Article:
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Russell Woods

A closer look at the 10 Detroit areas selected for Strategic Neighborhood Fund 2.0

Density, commercial corridor potential two key components

As announced last week, the Strategic Neighborhood Fund is adding an additional $130 million investment in seven neighborhoods to an already announced $42 million initiative in three neighborhoods, all with the goal of improving streetscapes and walkability, kickstarting local business and adding or preserving affordable housing.

Invest Detroit, which manages for-profit and non-profit funds for community development, is spearheading the fund management for SNF 2.0. The City of Detroit worked in collaboration with Invest Detroit to seek out the 10 neighborhoods for strategic development, which will — inevitably — spread to neighborhoods beyond the 10.

Here’s a quick rundown of each of the 10 neighborhoods:

Southwest/Vernor

The City of Detroti’s Planning Department envisions several neighborhoods in Detroit being a “20-minute” neighborhood, meaning any resident can walk or bike to schools, employment, parks and recreation and local business 20 minutes from their home. Neighborhoods along the West Vernor Highway corridor are the closest example to 20-minute neighborhoods that already exist. SNF looks to build off the existing ecosystem of small businesses with Clark Park as the area’s centerpiece.

Islandview/Greater Villages

Though always a culinary destination with staples like Southern Fires in the area for years, recent additions to the neighborhood like Detroit Vegan Soul and Craft Work have made the area attractive to restauranteurs. Add in the existing housing stock — large single-family and multi-family homes in Islandview and East Village, apartment buildings in West Village and larger homes in Indian Village — with longtime residents, the opportunity to create additional affordable housing and kickstart a growing business community. The area is also anchored by the Butzel Recreational Center, a strong community gathering place.

Jefferson-Chalmers

With national historic designation and large-scale renovation projects (including the Vanity Ballroom) along Jefferson Avenue, a burgeoning business strip to support a strong network of block clubs in the Jefferson-Chalmers neighborhood makes this a prime SNF candidate. Jefferson Avenue will also see improved bike lanes — already in the City’s plan — and neigbhors will see improved waterfront parks alongside the canals in the neighborhood.

East Warren/Cadieux

Around the East English Village, Morningside and Yorkshire Village neighborhoods are a strong commercial strip on Cadieux and a strip with great potential on East Warren. Its proximity to the I-94 corridor and other SNF neighborhoods (Jefferson-Chalmers and Gratiot 7-Mile) and ongoing renovation projects (the Alger Theater) make this area a prime SNF candidate.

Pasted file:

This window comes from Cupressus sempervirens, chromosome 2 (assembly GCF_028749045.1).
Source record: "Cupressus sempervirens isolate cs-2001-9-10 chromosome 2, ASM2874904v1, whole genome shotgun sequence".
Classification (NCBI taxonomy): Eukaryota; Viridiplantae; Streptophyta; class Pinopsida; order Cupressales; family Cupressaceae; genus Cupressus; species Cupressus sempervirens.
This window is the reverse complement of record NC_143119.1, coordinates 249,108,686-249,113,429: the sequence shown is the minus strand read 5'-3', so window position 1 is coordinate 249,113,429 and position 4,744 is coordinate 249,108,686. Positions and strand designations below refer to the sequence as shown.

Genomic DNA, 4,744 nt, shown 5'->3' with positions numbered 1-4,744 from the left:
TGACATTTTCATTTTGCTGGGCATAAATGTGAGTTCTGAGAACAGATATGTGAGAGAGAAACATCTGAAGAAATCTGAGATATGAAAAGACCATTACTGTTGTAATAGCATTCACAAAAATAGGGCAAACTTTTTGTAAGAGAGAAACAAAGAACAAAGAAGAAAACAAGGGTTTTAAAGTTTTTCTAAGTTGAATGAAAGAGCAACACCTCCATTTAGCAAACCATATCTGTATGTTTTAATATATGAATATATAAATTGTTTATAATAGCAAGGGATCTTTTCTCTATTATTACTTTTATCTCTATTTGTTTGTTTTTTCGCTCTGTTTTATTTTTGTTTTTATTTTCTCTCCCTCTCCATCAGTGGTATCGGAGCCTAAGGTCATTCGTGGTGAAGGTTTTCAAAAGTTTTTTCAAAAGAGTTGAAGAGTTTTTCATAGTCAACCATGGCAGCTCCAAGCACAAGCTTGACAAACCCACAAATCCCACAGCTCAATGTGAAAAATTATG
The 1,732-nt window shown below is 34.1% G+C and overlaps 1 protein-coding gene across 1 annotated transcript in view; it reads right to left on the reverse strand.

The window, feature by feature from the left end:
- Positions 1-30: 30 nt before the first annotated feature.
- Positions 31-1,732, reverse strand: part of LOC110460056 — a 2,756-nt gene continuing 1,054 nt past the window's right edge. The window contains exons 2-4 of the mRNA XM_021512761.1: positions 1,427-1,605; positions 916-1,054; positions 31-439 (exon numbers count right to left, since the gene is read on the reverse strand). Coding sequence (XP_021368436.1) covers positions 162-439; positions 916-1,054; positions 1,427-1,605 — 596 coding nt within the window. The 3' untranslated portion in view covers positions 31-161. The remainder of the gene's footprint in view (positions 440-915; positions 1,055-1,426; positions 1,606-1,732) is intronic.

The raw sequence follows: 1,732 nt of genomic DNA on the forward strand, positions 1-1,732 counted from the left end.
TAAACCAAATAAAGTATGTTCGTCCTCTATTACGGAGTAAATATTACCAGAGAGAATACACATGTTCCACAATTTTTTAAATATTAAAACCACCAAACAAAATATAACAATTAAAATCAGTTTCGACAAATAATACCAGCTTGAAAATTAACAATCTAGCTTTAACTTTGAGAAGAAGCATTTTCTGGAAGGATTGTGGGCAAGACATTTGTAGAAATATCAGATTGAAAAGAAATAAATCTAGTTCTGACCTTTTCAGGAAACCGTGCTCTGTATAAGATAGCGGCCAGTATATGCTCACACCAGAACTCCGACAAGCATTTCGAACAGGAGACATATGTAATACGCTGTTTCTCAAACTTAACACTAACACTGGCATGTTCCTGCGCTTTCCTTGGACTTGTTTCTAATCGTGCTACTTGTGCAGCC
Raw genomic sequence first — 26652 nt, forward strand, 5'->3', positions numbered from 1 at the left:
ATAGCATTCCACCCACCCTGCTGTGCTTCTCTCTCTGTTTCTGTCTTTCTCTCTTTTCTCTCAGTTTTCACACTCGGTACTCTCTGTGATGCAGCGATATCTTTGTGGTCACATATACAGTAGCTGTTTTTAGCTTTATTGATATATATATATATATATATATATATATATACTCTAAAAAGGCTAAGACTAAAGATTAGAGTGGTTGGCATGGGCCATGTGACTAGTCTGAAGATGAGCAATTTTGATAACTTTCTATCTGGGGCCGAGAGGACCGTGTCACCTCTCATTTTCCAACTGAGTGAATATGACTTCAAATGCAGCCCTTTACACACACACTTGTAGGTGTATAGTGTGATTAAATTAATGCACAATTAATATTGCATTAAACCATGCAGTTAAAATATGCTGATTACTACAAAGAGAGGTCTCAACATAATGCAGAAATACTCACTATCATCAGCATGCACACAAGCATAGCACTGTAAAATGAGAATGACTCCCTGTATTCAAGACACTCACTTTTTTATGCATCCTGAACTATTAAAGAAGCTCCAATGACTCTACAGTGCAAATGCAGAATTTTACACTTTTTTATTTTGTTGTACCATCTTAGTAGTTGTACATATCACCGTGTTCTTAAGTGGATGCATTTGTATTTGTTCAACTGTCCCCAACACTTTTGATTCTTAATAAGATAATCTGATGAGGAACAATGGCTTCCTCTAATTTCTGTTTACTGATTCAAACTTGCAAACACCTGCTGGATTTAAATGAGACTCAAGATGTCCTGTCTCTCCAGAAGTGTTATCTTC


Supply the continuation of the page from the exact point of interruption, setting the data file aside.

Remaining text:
Gratiot/7 Mile

The challenges in the 48205 neighborhood — on Instagram or otherwise — and surrounding areas could potentially be resolved if there were more investment in into employment solutions along the Gratiot and 7 Mile corridors, as well as adding support to neighborhood organizations already doing the work, such as the long-standing Osborn Development Center.

Campau/Banglatown

A unique neighborhood in Detroit and reflective of the city’s ever-changing demographics, this densely packed eastside neighborhood is a “paced learning experience” in pinpointing the needs of a newly arrived immigrant community. With a new cricket field, strong schools and a tight-knit community — plus a growing commercial corridor along Conant Avenue — Banglatown will be a much-watched neighborhood in the coming years.

Russell Woods/Nardin Park

Unlike some of the other neighborhoods, this area is densely packed — particularly in Russell Woods proper — but lacks strong commercial activity. While Davison Avenue has a number of strip malls, other major streets in the area (Dexter, Livernois) are lacking in business. By playing off the strengths of density, the goal here is to revitalize the commercial corridors and further revitalize the residential areas.

Livernois-McNichols

Already in progress with the Fitz Forward project in the Fitzgerald neighborhood, a network of dense neighborhoods (Bagley, University District, Sherwood Forest, Green Acres) along the Avenue of Fashion can become interconnected even further with additional investment. The proposed investments announced last year have already resulted in interest in commercial activity along Livernois.

Warrendale-Cody Rouge

Leveraging its proximity to Rouge Park, one of the largest parks in the city, this dense collection of diverse neighborhoods has a number of busy roads, including Joy Road, Greenfield Road, the Southfield Freeway and more. By connecting a greenway to Rouge and strengthening existing block clubs and neighborhoods in the area, this part of the west side can see a huge boost.

Over the next few weeks, The Neighborhoods will be profiling various aspects of the Strategic Neighborhood Fund and what it means for Detroiters. Along the way, we’ll keep you posted on meeting dates and times, and ways you can get involved. Got any thoughts? Drop us a line at TheNeighborhoods@detroitmi.gov.